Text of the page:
In my last entry, I wrote about how I thought Saturday’s mensetsu would be. Here’s how it really happened:
I walk into the restaurant 10 minutes before lunchtime. The waitress gestures to the counter seats. I see a man in his 40s or so with short, light brown and blond hair (dyed, or course). I realize he is the hiring manager, not what I expected: the gruff voice from the phone didn’t fit the blurred image in my mind. He stood up and said his name. I couldn’t catch it. TT.TT (<–Japanese crying face)
I introduced myself, and said “Shitsureishimasu” before attempting to sit in the low, square, seats with armrests blocking my bottom from the seat cushion. As I attempted to give him my rirekisho (履歴書, resume), my other folder slipped from my lap and under the counter. I left it there. He read , then asked a question, read, then asked a question: “So, you went to university in Japan?” and whatnot. He read my skills/hobbies section, 志望の動機 (shibou no douki, ideal work environment), and 自己のアピール (jiko no api-ru, a section for explaining why you are a good candidate).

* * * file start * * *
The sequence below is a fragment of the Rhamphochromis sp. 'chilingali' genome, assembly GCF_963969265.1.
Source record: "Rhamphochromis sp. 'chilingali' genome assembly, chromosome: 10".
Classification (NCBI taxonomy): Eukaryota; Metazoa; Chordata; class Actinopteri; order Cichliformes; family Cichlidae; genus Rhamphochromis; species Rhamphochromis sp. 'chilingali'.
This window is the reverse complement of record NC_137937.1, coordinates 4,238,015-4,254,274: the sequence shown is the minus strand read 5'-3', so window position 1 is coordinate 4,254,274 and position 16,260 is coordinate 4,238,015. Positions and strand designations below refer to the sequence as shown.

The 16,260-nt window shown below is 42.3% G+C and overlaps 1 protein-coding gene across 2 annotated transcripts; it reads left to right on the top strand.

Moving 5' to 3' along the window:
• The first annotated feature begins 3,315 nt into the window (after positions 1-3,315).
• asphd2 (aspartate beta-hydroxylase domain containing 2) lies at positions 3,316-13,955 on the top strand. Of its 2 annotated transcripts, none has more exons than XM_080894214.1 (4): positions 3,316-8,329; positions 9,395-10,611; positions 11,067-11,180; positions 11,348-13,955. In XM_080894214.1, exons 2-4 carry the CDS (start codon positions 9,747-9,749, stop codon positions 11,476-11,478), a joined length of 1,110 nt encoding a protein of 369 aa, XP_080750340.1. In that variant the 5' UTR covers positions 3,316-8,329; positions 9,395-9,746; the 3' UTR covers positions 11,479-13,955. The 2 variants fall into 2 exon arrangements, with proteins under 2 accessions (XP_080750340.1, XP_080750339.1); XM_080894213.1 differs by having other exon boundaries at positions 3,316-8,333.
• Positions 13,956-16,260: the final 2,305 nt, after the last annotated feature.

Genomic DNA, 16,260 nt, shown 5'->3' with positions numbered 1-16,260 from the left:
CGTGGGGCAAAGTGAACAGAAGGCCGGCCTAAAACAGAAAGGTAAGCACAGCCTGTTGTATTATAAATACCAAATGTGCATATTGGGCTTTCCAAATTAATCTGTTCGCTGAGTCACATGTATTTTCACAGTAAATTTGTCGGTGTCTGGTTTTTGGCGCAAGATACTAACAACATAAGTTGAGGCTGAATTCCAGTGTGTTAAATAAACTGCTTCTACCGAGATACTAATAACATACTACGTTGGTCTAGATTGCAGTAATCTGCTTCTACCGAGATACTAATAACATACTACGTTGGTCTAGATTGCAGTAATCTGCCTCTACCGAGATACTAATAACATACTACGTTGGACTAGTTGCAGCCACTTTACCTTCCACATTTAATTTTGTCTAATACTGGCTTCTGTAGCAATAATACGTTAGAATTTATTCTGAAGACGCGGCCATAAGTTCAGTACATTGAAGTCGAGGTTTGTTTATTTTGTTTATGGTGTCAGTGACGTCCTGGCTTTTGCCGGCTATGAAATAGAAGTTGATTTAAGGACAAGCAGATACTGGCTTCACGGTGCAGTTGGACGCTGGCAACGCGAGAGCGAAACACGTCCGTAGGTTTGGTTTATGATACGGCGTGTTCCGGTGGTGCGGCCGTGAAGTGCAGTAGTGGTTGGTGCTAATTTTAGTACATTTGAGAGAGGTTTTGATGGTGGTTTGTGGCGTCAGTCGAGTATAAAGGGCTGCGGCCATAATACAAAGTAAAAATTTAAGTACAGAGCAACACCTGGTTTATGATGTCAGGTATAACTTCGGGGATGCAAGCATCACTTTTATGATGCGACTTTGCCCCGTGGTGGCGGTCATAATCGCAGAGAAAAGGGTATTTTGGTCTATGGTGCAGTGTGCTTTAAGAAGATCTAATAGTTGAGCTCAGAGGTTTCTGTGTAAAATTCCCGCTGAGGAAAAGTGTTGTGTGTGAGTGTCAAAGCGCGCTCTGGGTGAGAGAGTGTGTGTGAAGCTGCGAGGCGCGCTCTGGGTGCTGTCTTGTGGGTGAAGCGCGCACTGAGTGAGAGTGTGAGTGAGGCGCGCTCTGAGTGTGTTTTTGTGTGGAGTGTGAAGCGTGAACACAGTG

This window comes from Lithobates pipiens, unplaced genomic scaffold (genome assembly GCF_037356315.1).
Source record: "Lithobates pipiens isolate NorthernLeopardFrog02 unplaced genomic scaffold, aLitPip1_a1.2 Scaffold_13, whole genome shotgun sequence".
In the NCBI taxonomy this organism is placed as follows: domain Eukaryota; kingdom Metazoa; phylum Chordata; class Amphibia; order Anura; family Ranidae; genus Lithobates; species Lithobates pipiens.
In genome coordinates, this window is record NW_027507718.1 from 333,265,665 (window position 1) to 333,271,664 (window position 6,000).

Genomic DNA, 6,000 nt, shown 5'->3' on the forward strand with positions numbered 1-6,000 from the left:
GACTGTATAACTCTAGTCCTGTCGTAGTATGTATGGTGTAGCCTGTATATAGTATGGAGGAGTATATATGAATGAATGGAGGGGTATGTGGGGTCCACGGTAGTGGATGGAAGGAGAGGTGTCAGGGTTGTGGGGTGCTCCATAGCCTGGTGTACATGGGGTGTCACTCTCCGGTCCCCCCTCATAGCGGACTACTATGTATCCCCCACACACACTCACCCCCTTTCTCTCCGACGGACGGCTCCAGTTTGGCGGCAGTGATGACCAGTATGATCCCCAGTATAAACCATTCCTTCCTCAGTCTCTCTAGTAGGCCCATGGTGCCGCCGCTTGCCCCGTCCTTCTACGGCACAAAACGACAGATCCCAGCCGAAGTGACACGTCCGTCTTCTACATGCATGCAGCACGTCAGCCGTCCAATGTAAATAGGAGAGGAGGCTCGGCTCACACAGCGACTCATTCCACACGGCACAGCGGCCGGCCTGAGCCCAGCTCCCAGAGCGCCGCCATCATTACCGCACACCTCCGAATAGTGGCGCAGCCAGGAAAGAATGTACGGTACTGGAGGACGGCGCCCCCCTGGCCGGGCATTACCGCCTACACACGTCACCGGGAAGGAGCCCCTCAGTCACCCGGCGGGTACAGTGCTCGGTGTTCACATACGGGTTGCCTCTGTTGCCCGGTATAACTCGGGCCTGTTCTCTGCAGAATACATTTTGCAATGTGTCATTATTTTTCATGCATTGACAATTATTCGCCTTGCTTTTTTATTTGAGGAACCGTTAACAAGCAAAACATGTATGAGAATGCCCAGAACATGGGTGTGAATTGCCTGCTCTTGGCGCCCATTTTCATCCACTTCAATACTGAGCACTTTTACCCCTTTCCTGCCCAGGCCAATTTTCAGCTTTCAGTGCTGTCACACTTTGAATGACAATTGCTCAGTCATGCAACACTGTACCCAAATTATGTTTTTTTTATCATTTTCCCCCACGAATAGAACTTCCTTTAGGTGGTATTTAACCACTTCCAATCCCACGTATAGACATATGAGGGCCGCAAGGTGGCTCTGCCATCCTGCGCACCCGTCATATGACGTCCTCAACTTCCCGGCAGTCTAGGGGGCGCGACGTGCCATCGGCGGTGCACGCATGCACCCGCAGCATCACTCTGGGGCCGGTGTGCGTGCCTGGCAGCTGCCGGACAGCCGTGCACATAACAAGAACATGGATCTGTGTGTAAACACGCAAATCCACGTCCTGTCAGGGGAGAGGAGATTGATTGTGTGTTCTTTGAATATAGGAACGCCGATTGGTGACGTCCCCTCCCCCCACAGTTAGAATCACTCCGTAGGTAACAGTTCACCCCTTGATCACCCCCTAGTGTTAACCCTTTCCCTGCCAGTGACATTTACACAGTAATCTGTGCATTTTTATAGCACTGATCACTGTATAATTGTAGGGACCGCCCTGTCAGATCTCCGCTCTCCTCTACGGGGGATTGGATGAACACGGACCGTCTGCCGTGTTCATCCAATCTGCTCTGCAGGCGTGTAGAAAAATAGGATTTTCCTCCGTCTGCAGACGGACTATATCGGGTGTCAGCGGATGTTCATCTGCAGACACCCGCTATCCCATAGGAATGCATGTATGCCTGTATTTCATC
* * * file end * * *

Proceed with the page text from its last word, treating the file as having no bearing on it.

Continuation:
On a side note, 志望 (wish/hope) is pronounced just like 脂肪 (shibou, [body] fat)… You’re welcome!
It was more like an information session. He told me that the hours are long (9am-10pm) with only one day off a week, and the pay is low ($1500 a month). Also, I would do many jobs, not just things related to my interests. He stated that he did not think I, as a foreign person, would want to work for so little compensation and expressed the wish to have someone who would work there for a long time. Also, health care is not provided. He asked about my visa and if I had questions. And we parted on friendly terms. I forgot to write my contact info, so I wrote them. He said that he would call me if the need arose. I am glad I did not get a job offer, to be honest. I also appreciate his honesty. That said, I also appreciate the honesty of the owner of a patisserie who did not want foreign people working at his shop (it was much more polite when he explained it, though that did little to prevent me from crying on the side of a busy street under the awning of a bus stop in the pouring rain.)
This is a reality in Japan, but I won’t give up!
Although, giving up and changing my mind are two different things. Once I know for sure what I want, I won’t give up!